There is, unfortunately, no “one-size-fits-all” solution to any complex problem. Accepting this fact means we know some adjustments to our practices must be made. If we use a framework with predetermined practices, we must look to see how we can substitute for them.

After 20+ years of Agile, a significant amount is known about doing this. It doesn’t require reinventing the wheel. Unless you are in an organization whose culture demands a set solution, adjusting a framework or even growing your own (again, if that’s what the culture demands) will be more effective. This also can reduce resistance it might otherwise face. We must be aware of the tradeoff of the value of a set approach with the resistance it might cause.

We must attend to an organization’s culture and current state before doing a large-scale adoption. Taking a quick look to see what’s needed and adjusting for that does not take a long time and is more than worth the investment. This is not to say that we need to make custom solutions for each organization. Most organizations’ needs overlap with others to a large extent. There are well-established patterns of solutions to this set of common challenges in any event.

Although the title of this part says “problems,” it’s worth noting that a better way to think about this is overcoming “challenges.” This is not just “Pollyanna” or saying “opportunities exist in problems.” Instead, it’s essential to understand what problems are. We often think of them as real things. For example, most people would consider a flashing blue light from a police car behind them to be a problem. And if you don’t need a police car stopping you, it probably is. But the same blue light could be a good thing if you’re driving to the hospital and about to run out of gas. What’s the difference? It’s what you’re trying to accomplish at the time. In the first case, you want to go somewhere without interruption (or getting a fine). In the second, you also want to go somewhere but have another problem (or should I say ‘challenge’) of running out of gas.

This distinction is important because behind every apparent ‘problem’ is something you’re trying to do – and you’re having a challenge in getting it done. Thinking of it as a challenge reminds you of what you’re trying to accomplish – and you might find there is some other way of achieving that. Having alternatives to achieve your desired result provides options you can pick by attending to your situation.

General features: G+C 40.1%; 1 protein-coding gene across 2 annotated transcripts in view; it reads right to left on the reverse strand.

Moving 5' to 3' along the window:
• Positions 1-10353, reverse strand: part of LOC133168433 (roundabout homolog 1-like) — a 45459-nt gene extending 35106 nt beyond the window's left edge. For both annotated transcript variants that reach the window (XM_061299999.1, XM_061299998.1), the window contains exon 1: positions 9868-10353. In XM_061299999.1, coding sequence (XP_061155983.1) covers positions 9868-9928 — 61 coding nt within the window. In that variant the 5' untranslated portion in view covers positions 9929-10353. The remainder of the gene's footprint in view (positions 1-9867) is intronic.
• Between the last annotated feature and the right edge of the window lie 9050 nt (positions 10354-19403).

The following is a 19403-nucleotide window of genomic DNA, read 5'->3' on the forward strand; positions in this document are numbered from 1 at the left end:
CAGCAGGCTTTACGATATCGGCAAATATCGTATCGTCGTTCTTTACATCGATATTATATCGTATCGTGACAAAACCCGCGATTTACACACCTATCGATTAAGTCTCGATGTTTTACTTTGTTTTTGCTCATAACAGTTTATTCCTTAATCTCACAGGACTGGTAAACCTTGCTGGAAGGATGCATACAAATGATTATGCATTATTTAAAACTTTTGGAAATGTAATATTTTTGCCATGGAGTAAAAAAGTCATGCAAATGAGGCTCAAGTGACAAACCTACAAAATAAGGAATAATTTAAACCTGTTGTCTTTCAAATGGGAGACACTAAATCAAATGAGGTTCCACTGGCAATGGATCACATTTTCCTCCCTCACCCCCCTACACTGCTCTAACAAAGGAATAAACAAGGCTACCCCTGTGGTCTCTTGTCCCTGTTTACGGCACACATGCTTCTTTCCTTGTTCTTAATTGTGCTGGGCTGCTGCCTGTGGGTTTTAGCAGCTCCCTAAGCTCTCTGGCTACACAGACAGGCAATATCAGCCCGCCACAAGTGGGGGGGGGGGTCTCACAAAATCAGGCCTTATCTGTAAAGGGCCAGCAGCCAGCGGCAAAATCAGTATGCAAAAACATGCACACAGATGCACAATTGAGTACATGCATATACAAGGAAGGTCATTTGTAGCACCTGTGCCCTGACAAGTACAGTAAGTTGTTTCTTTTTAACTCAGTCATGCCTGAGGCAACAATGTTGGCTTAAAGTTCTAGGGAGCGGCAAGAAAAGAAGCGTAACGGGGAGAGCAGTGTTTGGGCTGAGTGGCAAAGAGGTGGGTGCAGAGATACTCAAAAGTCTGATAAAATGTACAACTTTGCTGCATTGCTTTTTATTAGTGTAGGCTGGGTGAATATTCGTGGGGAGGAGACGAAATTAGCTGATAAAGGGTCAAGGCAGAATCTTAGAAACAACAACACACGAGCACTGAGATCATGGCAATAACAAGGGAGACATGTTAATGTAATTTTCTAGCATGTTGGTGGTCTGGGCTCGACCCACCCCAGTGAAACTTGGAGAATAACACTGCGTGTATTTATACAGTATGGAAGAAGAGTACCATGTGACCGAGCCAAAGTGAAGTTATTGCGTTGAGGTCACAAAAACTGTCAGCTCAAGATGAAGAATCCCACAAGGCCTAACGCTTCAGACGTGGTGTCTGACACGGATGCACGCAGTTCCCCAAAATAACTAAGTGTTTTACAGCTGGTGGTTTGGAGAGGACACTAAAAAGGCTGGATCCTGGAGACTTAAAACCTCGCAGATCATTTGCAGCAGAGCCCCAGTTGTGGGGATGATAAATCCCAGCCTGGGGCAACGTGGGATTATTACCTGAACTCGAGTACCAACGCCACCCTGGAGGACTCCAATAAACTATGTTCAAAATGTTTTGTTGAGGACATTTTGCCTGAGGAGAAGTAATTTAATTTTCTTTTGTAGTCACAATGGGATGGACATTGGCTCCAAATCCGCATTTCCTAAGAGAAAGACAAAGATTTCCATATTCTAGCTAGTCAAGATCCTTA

Having pre-set solutions to problems misses opportunities to understand better ways to deal with what we want to accomplish.

 

Scrum as Example

Teams should never buy into a mindset of “just use it as is.” This is because “as is” may not be fit for purpose for the team. It is often useful to jump in and start doing something. Scrum is sometimes a good start. If you want to start with it, I suggest that you consider it an example of how you can do things. In other words, it isn’t the way but rather a way.

After starting, the value stream impedance scorecard can be used to make changes to Scrum’s practices safely. Use the VSIS to validate that the changes are, in fact, improvements in how to work.

We will learn how to use the VSIS later in this book. Once you know how to do that, you can start quickly with Scrum and adjust as needed. This requires knowing:

  • How to improve when you uncover impediments to delivering value in your organization
  • What to do when you have challenges following the practices of Scrum

The power of Scrum as an example is that neither an organization nor any individual has to abandon what they know but can use their knowledge of Scrum as a starting point.

 

Go to Amplio@Teams: The Path to Effective Lean-Agile Teams

Go to Being a Professional Coach

 

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